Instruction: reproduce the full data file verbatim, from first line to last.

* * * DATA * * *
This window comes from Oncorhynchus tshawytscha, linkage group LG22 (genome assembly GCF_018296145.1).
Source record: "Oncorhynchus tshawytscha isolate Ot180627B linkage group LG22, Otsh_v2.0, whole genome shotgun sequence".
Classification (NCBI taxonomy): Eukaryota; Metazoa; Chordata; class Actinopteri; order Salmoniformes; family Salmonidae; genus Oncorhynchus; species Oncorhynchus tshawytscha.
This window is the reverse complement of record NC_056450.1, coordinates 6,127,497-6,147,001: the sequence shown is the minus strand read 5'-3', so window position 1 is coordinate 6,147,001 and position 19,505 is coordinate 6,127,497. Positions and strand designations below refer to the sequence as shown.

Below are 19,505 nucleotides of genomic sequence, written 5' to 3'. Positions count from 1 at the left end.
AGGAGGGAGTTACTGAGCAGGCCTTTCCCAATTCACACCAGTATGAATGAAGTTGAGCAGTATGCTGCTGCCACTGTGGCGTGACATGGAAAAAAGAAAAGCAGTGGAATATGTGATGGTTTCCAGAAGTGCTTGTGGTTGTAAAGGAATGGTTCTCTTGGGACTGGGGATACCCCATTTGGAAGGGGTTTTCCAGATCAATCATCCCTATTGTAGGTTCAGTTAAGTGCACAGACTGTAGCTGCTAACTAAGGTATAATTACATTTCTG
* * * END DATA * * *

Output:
This window comes from Oncorhynchus tshawytscha, linkage group LG22 (genome assembly GCF_018296145.1).
Source record: "Oncorhynchus tshawytscha isolate Ot180627B linkage group LG22, Otsh_v2.0, whole genome shotgun sequence".
Classification (NCBI taxonomy): Eukaryota; Metazoa; Chordata; class Actinopteri; order Salmoniformes; family Salmonidae; genus Oncorhynchus; species Oncorhynchus tshawytscha.
This window is the reverse complement of record NC_056450.1, coordinates 6,127,497-6,147,001: the sequence shown is the minus strand read 5'-3', so window position 1 is coordinate 6,147,001 and position 19,505 is coordinate 6,127,497. Positions and strand designations below refer to the sequence as shown.

Below are 19,505 nucleotides of genomic sequence, written 5' to 3'. Positions count from 1 at the left end.
AGGAGGGAGTTACTGAGCAGGCCTTTCCCAATTCACACCAGTATGAATGAAGTTGAGCAGTATGCTGCTGCCACTGTGGCGTGACATGGAAAAAAGAAAAGCAGTGGAATATGTGATGGTTTCCAGAAGTGCTTGTGGTTGTAAAGGAATGGTTCTCTTGGGACTGGGGATACCCCATTTGGAAGGGGTTTTCCAGATCAATCATCCCTATTGTAGGTTCAGTTAAGTGCACAGACTGTAGCTGCTAACTAAGGTATAATTACATTTCTG